The other night ESPN aired a fascinating documentary called “Broke” which explored the reasons why professional athletes making multi-million dollar salaries end up….broke. As someone who writes a personal finance blog, I found the film to be particularly interesting.
Most people think that professional athletes and other highly paid celebrities live in a completely different world than you and I. But the most fascinating thing I took from the documentary was how the same personal finance problems that you and I face are exactly what is causing these athletes to blow through millions of dollars.
Yes, there is plenty of extravagant spending. You’re all familiar with athletes buying lots of expensive cars, jewelry and big houses. However, the root of the problem is something we’re all familiar with and something we all struggle to avoid. The feeling that we have to “keep up with the Joneses”. Andre Rison, former Atlanta Falcons wide receiver spoke about how the most competitive place in the NFL wasn’t on the playing field, but in the players parking lot.
Where the film got especially interesting is when it dove into some of the deeper issues that lead to the financial issues these athletes were facing. Having to start completely over in new cities when being traded, having to pay large percentages to agents, lawyers and financial advisors (who aren’t always looking out for the players best interest as the film would reveal). Athletes also pay A LOT of taxes. They face what is commonly refered to as a “jock tax” where athletes have to pay taxes in every state where they earn a paycheck. Imagine being a baseball player, playing 81 away games all over the country and having to pay tax to every state you played a single game in during the year. It’s even worse for tennis players, who have to pay taxes in every country they play a tournament in during the year!
The theme that kept popping up over and over was the lack of a financial education. Especially in the NFL, where players are paid on a week to week basis players simply don’t know how to budget to make their money last. This was a very serious problem that the players union faced as last year’s lockout dragged on. Players simply couldn’t afford to miss paychecks if games were missed.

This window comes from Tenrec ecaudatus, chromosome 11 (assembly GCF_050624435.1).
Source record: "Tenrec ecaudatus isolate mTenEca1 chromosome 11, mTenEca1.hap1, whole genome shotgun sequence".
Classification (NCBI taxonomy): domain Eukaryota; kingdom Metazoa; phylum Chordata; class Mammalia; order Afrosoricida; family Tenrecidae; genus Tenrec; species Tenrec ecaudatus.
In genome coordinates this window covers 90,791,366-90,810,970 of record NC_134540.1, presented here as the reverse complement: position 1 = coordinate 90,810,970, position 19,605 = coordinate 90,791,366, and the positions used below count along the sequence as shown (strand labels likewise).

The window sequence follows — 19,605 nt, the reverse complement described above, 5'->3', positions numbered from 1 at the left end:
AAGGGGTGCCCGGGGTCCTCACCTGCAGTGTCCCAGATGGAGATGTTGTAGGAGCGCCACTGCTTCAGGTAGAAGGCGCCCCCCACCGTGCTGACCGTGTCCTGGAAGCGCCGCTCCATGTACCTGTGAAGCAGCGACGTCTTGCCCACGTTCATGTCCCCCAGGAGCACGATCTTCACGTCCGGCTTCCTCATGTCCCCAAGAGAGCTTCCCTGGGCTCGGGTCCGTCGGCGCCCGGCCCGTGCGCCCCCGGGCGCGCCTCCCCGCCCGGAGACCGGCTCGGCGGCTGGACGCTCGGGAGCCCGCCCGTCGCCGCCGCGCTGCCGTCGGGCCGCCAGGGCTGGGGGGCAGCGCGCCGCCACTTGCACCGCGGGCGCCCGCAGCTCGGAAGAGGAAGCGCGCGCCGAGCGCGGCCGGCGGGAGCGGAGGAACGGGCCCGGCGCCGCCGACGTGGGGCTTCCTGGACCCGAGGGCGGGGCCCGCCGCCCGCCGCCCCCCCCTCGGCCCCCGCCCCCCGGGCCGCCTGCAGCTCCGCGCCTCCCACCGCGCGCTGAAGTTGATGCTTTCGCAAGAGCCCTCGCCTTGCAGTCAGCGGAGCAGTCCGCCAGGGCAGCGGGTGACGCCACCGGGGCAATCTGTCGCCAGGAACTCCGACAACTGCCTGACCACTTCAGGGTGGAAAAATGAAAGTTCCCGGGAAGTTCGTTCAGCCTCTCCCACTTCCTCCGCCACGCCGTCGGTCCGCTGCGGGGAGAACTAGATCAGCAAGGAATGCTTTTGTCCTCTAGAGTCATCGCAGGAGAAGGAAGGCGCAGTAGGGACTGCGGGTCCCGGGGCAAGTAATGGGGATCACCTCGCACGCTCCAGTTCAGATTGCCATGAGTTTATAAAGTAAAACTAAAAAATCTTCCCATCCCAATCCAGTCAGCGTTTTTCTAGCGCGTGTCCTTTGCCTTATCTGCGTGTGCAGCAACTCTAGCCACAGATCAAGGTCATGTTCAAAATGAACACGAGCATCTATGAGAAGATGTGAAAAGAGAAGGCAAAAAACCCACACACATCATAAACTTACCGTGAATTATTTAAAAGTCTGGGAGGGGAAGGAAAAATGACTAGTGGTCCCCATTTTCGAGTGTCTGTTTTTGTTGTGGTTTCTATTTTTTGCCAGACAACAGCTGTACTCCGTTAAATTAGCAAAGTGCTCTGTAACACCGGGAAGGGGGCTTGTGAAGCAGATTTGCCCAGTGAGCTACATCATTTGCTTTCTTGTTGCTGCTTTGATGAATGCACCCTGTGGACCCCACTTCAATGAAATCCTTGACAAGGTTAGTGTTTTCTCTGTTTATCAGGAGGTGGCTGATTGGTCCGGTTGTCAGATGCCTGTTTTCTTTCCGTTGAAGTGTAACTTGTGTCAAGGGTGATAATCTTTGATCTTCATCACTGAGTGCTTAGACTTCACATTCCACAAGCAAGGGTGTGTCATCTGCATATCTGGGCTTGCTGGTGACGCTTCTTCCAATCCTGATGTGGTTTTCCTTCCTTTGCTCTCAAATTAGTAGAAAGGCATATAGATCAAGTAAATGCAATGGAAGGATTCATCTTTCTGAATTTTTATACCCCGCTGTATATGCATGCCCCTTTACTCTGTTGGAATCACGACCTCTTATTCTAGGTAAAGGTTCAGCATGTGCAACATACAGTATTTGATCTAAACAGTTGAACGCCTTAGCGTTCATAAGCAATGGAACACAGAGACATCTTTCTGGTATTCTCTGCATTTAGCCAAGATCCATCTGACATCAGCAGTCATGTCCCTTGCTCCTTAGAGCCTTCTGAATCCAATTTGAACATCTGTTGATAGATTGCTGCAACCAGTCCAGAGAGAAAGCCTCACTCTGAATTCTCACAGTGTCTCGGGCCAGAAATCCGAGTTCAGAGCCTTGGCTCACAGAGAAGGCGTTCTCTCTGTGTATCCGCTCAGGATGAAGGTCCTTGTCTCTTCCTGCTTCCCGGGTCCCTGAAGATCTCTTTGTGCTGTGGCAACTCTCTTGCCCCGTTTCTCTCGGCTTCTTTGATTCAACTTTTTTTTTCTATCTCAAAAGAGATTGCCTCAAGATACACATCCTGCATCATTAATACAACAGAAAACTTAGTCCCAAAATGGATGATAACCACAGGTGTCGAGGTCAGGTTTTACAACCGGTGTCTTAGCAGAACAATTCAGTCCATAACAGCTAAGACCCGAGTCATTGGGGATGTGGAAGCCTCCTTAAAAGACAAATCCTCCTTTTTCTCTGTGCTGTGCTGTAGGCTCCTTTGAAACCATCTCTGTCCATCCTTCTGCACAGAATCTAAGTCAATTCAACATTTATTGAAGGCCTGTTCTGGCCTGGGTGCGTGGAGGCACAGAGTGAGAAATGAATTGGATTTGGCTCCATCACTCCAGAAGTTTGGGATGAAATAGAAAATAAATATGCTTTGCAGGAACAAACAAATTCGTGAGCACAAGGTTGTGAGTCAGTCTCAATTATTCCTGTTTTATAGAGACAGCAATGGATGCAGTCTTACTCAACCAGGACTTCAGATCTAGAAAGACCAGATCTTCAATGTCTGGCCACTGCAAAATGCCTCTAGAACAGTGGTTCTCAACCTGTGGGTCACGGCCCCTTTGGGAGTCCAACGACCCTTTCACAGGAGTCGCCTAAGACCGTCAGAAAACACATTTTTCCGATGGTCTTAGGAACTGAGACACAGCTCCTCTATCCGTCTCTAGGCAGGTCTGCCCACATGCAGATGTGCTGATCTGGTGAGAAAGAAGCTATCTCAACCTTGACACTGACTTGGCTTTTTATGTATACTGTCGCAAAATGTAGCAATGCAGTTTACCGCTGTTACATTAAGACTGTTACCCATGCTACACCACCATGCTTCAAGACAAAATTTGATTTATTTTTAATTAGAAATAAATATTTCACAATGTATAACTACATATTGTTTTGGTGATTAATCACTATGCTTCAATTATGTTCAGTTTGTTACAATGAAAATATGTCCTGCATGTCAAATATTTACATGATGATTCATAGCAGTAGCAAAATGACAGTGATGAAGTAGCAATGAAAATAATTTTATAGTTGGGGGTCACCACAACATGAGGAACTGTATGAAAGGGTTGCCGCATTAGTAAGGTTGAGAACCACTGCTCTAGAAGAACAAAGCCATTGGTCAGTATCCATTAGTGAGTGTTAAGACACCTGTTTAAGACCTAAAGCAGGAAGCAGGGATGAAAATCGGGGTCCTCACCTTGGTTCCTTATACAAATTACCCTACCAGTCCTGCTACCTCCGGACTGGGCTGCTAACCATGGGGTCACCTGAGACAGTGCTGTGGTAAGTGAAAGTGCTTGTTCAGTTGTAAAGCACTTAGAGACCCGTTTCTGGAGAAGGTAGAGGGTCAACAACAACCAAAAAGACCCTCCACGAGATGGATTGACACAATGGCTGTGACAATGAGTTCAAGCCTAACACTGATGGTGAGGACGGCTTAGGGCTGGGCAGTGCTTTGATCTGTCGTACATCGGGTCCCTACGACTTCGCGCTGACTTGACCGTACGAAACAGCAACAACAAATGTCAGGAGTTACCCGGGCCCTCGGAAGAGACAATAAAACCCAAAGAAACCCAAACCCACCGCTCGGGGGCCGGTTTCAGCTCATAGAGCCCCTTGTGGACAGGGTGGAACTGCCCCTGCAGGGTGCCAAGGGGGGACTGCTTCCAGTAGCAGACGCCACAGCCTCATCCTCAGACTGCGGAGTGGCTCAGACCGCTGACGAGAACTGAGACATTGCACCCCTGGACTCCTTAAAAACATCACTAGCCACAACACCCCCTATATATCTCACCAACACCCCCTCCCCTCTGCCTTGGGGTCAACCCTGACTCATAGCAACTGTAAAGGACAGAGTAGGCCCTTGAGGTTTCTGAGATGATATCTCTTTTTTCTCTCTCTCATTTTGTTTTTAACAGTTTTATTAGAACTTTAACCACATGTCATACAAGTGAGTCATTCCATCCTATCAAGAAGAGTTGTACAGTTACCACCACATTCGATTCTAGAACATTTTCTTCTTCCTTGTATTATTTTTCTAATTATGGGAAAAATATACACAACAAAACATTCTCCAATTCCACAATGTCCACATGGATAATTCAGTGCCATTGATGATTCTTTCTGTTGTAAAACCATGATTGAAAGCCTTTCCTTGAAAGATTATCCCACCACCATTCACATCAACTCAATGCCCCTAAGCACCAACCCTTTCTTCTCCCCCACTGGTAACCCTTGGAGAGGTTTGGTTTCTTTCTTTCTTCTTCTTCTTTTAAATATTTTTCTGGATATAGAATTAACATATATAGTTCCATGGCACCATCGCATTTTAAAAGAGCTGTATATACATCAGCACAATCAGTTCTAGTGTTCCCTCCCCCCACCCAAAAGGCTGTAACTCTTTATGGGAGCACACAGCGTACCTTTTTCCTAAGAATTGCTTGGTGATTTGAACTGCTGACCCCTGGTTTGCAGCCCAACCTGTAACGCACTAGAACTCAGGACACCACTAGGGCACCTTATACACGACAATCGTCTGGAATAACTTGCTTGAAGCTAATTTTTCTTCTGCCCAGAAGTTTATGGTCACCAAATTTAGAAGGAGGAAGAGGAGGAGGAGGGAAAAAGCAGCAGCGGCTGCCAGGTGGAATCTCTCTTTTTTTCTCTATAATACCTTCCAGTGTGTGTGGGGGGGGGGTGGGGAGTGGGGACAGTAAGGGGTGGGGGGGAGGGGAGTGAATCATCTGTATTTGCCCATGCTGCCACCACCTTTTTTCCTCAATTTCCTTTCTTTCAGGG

The point was made that a professional athlete has a different earning cycle than the average person, and it makes sense. We all go through college making little to no money. When your average person graduates they get an entry-level job making a modest amount of money, and gradually earns more and more over the course of their career. For an athlete it’s backwards. When they graduate college and go pro, they’re immediately handed extravagant amounts of money at a very young age. Depending on the sport they have about 10 years to earn, and save enough money to last them for the rest of their lives. Seems easy when you make millions, right? But even those of us not making an athletes salary fail to properly plan for our futures. A 23-year-old simply doesn’t think enough about saving for retirement, whether they make $30,000 or $3,000,000 per year.
Of course not having a lot of financial knowledge leads to another problem. Bad investments. Just like the rest of us, athletes focused too much on making “sexy” investments rather than preserving their capital and making smart investments. As one interviewee put it: “Turning $10 million into $11.2 million just isn’t sexy.” Just as a lot of people get obsessed with finding hot stocks and moving money between sectors, athletes get involved in a lot of bad business deals. Whether they’re restaurants, car washes or record labels. They rarely succeed in anything other than draining the athletes bank account.
“Broke” demonstrates that knowing how to budget, plan for retirement and smartly invest your money aren’t just things us finance bloggers like to harp on. They’re extremely valuable life skills that everyone, regardless of income needs to learn and master. Because as the athletes in “Broke” learned the hard way…It’s not about how much you make, it’s about how much you keep.